In October, NASA discovered the universe was sliding inexplicably toward, well, something massive. They called the phenomenon "dark flow," and it's but one example of the creepy, unexplained awesomeness that awaits humanity in space.
Dark Flow. Or, The Universe's Great Cosmic Tease
Like some kind of massive cosmic toilet bowl, the multitude of galaxies that populate the known Universe are swirling inexplicably toward a tiny 20-degree plane of deep space. At least, that's what astrophysicist Alexander Kashlinsky discovered in an incredibly controversial paper published in October 2008. Put simply for we laypeople, the paper suggests that way out in the cosmos—beyond Tatooine and idiotic Ewoks and Caprica Six's curves—lay a chunk of matter so beyond our understanding that it is actually pulling the observable universe toward it at 600km/s.
But in that term "observable universe" lies the rub. We can't (and never will) "see" what this mass of theorized matter looks like. Which is too bad, because the dark flow theory hints that this mass, or super structure, could be anything from another universe to a realm of whimsical fancy whose physics, forces and warped space-time are completely beyond any of us. Unicorns, flying cars, cats and dogs living in harmony, you name it and it could be true, as we'll never, ever make it there to find out first hand.
And even though this whole "observable universe" buzz kill means one of the greatest discoveries ever will never be observed by humanity's naked eye, it doesn't mean scientists are deterred from theorizing the hell out of what lies just beyond the cosmic horizon. Indeed, Kashlinsky intends to continue to research the phenomenon using data from the five-year Wilkinson Microwave Anisotropy Probe (WMAP) project. Launched in June 2001, WMAP has been a "stunningly successful" program, responsible for producing a new Standard Model of Cosmology, says NASA. (Ed. Note: WMAP's top ten discoveries are on display over at NASA –j.l.)
The WOW! Signal. Or, Holy Crap, Alien Avon Calling!
Before Jodie Foster implored humanity to send poets to document the denizens of Vega, there was a real-life signal from the heavens that has, to date, remained one of the most compelling pieces of evidence that we are not alone.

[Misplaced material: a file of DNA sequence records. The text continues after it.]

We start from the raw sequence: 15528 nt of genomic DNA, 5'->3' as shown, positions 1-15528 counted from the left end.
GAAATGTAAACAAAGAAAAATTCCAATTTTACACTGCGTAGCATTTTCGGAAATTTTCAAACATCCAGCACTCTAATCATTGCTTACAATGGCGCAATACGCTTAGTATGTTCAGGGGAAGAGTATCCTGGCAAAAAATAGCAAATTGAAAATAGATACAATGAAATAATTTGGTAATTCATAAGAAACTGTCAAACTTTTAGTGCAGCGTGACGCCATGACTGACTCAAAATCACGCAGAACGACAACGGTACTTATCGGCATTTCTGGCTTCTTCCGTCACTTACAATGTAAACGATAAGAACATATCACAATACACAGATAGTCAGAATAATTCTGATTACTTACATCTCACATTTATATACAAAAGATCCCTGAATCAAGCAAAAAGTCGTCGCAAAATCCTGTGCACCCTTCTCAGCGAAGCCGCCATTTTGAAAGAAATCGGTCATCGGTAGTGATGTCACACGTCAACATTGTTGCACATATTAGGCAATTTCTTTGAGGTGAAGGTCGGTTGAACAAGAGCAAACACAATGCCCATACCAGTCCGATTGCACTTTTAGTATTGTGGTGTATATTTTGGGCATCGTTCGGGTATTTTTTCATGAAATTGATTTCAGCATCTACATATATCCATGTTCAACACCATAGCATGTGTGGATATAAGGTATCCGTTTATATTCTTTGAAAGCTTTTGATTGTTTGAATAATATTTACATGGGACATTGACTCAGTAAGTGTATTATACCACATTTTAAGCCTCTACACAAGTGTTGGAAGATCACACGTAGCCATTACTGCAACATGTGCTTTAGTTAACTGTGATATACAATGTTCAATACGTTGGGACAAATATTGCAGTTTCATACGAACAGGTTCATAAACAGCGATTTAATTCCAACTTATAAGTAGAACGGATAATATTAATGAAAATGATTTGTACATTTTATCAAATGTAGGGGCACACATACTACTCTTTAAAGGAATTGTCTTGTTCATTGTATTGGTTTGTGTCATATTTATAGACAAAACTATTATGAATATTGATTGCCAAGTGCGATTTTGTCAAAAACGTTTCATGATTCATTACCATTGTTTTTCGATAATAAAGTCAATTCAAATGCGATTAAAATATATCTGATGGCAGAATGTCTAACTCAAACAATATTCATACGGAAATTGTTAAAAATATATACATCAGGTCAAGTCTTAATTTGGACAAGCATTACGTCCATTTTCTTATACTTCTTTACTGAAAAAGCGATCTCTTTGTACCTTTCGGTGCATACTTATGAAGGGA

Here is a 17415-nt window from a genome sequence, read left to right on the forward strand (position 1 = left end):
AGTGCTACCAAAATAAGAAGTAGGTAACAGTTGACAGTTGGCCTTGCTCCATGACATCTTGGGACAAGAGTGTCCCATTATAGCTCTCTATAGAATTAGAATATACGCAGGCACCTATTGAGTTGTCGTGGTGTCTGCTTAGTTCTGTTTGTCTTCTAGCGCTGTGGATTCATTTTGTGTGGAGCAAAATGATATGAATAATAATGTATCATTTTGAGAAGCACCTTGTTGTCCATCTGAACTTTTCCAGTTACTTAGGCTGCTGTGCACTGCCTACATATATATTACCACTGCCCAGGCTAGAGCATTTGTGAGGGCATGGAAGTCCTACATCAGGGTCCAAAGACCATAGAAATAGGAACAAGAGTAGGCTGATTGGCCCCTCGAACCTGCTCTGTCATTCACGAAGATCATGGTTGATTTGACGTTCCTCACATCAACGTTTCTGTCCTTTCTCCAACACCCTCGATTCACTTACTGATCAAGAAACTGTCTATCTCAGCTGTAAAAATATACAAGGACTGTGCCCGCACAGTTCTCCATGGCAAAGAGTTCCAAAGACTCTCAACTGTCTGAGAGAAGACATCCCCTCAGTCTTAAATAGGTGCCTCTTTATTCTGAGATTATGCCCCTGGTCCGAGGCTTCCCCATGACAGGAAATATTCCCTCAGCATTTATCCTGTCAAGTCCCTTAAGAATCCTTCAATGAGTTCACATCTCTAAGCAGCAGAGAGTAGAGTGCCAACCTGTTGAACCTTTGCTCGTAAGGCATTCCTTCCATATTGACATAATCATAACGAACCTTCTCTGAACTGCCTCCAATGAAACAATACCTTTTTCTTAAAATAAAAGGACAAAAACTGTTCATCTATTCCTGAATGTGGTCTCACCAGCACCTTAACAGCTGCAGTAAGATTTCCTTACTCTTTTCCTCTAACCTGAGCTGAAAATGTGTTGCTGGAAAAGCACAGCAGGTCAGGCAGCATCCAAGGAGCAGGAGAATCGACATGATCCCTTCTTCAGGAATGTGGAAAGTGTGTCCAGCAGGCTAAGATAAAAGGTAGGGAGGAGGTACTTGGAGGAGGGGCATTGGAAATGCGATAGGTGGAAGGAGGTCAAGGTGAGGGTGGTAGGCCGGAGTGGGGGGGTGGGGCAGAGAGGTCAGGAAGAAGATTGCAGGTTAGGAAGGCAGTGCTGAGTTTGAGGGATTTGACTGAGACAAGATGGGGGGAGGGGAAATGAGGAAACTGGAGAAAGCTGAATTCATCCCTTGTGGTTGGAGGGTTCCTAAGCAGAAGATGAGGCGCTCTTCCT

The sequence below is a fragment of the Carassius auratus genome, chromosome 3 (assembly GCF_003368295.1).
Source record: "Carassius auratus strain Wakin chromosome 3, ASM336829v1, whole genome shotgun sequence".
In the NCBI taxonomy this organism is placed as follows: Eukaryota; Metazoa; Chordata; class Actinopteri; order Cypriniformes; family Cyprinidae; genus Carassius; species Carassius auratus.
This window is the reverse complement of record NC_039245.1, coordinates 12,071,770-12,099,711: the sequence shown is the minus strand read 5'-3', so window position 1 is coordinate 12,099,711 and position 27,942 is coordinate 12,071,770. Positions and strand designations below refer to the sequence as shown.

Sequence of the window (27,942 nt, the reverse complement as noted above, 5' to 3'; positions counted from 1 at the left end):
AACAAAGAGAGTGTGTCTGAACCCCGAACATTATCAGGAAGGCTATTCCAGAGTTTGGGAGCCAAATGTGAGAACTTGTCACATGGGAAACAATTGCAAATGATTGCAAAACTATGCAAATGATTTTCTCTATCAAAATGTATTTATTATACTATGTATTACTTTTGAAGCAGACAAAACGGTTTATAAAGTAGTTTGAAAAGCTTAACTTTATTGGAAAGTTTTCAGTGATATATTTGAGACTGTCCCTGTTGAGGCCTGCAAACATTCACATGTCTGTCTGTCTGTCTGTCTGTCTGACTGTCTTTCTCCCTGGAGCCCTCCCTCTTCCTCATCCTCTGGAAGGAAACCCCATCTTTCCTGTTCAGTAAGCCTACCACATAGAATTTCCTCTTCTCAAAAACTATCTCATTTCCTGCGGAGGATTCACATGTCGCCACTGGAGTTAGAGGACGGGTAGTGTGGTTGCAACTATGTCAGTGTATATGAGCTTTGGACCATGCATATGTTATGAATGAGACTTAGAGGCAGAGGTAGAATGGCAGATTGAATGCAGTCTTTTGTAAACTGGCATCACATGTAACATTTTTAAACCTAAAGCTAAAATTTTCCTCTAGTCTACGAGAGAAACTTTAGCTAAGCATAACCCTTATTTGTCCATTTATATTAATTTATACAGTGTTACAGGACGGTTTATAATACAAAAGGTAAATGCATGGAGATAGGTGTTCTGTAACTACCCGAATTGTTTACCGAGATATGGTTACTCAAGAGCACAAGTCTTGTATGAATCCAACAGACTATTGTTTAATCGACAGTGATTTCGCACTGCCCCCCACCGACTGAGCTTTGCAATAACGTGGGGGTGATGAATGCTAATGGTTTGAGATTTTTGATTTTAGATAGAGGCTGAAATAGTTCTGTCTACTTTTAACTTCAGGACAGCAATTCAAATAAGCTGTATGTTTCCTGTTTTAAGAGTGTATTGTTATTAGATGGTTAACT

Called the WOW! signal, this 72-second beacon was detected by Dr. Jerry R. Ehman on August 15, 1977. Because the unknown signal fit the parameters of what an artificial space signal might sound like so exactly, the awestruck Ehman jotted down "Wow!" when he first heard it. I'd also like to think he cartoonishly fell back in his chair and spit coffee out all over the terminal when it happened too, but that's just me.
One of the biggest pieces of evidence supporting the theory that Wow! was extraterrestrial in origin—and not some random signal from Earth that bounced off a satellite—was the 72-second duration. As was the case in Contact, with its 18 hours of recorded static, more can be read in the length of the transmission than within the signal itself. In fact, in a paper published on the 20th anniversary of WOW!, Ehman explored additional theories and speculation regarding signal length:
There is still another factor to consider. The signal could actually have been present for years (or millennia, for that matter) prior to its detection for the following reason. Just before the data acquisition and analysis (i.e., the "run") began, the declination of the telescope was changed. In the days (and years) previous to August 15, 1977 the radio telescope was not pointed at the declination where Wow! was seen; thus, we couldn't have detected that signal. I should note that during the Ohio Sky Survey many years earlier, we did survey the same declination we did when the Wow! signal was discovered. However, we were using a wideband receiver (8 MHz bandwidth). A narrowband signal averaged over a wide bandwidth would be reduced in intensity so much that it would have been buried in the noise. Thus, even if Wow! were present then, we wouldn't have seen it."
So, was it aliens? If we get off this rock and jet off into the stars, will we one day find the source of this mysterious signal? Who knows, as subsequent attempts made over the past 20 years to locate the Wow! signal, or another one like it, have failed. Even when more powerful systems were implemented, like the Hollywood-friendly Very Large Array in New Mexico, the results were all the same: Utter silence.
If you'll yourself a bit of wishful thinking, however, the idea that this was some kind of powerful last-ditch burst of radiation from a dying alien race is not implausible. As detailed by author and astronomer David Darling, the Wow! signal could have been generated by an alien civilization with access to a transmitting dish like our Arecibo radio telescope. They'd also need a 2.2-gigawatt transmitter—extremely powerful, but plausible for humans (and definitely plausible if your race is, say, facing extinction).
NASA's Mystery BOOM! Or Something In Space Is Screaming
Contrary to what the original Alien movie poster might have lead you to believe, somewhere in the universe, something is screaming—and we can "hear" it.